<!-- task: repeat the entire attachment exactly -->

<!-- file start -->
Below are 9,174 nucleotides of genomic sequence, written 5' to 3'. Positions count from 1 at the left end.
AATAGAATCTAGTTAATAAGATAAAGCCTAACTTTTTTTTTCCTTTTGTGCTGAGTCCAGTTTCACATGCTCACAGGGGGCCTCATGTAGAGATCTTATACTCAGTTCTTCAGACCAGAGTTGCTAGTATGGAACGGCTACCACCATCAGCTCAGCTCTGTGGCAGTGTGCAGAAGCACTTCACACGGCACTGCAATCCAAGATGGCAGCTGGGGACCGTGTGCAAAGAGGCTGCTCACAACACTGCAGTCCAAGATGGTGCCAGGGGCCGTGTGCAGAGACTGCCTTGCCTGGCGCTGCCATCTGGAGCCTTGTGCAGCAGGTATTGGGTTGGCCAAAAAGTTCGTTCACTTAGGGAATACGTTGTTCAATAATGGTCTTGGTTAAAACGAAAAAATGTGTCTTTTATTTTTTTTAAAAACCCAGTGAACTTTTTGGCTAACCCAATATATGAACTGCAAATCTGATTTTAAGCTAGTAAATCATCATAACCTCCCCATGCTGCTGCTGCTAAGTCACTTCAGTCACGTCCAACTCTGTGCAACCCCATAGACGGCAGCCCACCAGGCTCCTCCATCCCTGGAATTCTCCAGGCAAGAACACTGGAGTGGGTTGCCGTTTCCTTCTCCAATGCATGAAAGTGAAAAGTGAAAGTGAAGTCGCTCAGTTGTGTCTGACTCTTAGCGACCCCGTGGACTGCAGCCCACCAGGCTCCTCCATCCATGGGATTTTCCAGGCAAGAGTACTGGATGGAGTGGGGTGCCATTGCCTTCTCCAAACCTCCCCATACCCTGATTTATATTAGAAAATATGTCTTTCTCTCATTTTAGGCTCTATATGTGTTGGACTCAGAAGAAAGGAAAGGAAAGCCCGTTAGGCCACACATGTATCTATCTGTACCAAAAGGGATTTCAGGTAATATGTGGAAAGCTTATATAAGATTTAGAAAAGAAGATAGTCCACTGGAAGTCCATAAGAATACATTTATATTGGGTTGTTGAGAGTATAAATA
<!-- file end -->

Below are 9,174 nucleotides of genomic sequence, written 5' to 3'. Positions count from 1 at the left end.
AATAGAATCTAGTTAATAAGATAAAGCCTAACTTTTTTTTTCCTTTTGTGCTGAGTCCAGTTTCACATGCTCACAGGGGGCCTCATGTAGAGATCTTATACTCAGTTCTTCAGACCAGAGTTGCTAGTATGGAACGGCTACCACCATCAGCTCAGCTCTGTGGCAGTGTGCAGAAGCACTTCACACGGCACTGCAATCCAAGATGGCAGCTGGGGACCGTGTGCAAAGAGGCTGCTCACAACACTGCAGTCCAAGATGGTGCCAGGGGCCGTGTGCAGAGACTGCCTTGCCTGGCGCTGCCATCTGGAGCCTTGTGCAGCAGGTATTGGGTTGGCCAAAAAGTTCGTTCACTTAGGGAATACGTTGTTCAATAATGGTCTTGGTTAAAACGAAAAAATGTGTCTTTTATTTTTTTTAAAAACCCAGTGAACTTTTTGGCTAACCCAATATATGAACTGCAAATCTGATTTTAAGCTAGTAAATCATCATAACCTCCCCATGCTGCTGCTGCTAAGTCACTTCAGTCACGTCCAACTCTGTGCAACCCCATAGACGGCAGCCCACCAGGCTCCTCCATCCCTGGAATTCTCCAGGCAAGAACACTGGAGTGGGTTGCCGTTTCCTTCTCCAATGCATGAAAGTGAAAAGTGAAAGTGAAGTCGCTCAGTTGTGTCTGACTCTTAGCGACCCCGTGGACTGCAGCCCACCAGGCTCCTCCATCCATGGGATTTTCCAGGCAAGAGTACTGGATGGAGTGGGGTGCCATTGCCTTCTCCAAACCTCCCCATACCCTGATTTATATTAGAAAATATGTCTTTCTCTCATTTTAGGCTCTATATGTGTTGGACTCAGAAGAAAGGAAAGGAAAGCCCGTTAGGCCACACATGTATCTATCTGTACCAAAAGGGATTTCAGGTAATATGTGGAAAGCTTATATAAGATTTAGAAAAGAAGATAGTCCACTGGAAGTCCATAAGAATACATTTATATTGGGTTGTTGAGAGTATAAATA